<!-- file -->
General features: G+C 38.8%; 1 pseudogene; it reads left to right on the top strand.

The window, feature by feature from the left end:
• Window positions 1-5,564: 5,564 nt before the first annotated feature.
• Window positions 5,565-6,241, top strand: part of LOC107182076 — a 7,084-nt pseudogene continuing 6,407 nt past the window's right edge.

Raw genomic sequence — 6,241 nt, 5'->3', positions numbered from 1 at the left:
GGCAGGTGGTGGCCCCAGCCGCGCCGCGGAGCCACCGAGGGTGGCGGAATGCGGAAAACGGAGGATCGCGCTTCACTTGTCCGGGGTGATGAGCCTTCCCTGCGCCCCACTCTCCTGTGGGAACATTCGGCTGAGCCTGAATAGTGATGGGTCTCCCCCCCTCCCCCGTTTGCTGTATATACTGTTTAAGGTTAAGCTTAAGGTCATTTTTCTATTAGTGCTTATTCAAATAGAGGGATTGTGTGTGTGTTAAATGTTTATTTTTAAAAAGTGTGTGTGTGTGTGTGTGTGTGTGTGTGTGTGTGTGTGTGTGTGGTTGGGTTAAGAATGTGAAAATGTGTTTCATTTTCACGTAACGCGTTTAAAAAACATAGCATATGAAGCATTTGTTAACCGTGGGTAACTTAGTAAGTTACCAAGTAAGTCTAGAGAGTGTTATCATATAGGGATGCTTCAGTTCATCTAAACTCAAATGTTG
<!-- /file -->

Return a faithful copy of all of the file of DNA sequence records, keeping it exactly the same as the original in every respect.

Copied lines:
General features: G+C 38.8%; 1 pseudogene; it reads left to right on the top strand.

The window, feature by feature from the left end:
• Window positions 1-5,564: 5,564 nt before the first annotated feature.
• Window positions 5,565-6,241, top strand: part of LOC107182076 — a 7,084-nt pseudogene continuing 6,407 nt past the window's right edge.

Raw genomic sequence — 6,241 nt, 5'->3', positions numbered from 1 at the left:
GGCAGGTGGTGGCCCCAGCCGCGCCGCGGAGCCACCGAGGGTGGCGGAATGCGGAAAACGGAGGATCGCGCTTCACTTGTCCGGGGTGATGAGCCTTCCCTGCGCCCCACTCTCCTGTGGGAACATTCGGCTGAGCCTGAATAGTGATGGGTCTCCCCCCCTCCCCCGTTTGCTGTATATACTGTTTAAGGTTAAGCTTAAGGTCATTTTTCTATTAGTGCTTATTCAAATAGAGGGATTGTGTGTGTGTTAAATGTTTATTTTTAAAAAGTGTGTGTGTGTGTGTGTGTGTGTGTGTGTGTGTGTGTGTGTGTGGTTGGGTTAAGAATGTGAAAATGTGTTTCATTTTCACGTAACGCGTTTAAAAAACATAGCATATGAAGCATTTGTTAACCGTGGGTAACTTAGTAAGTTACCAAGTAAGTCTAGAGAGTGTTATCATATAGGGATGCTTCAGTTCATCTAAACTCAAATGTTG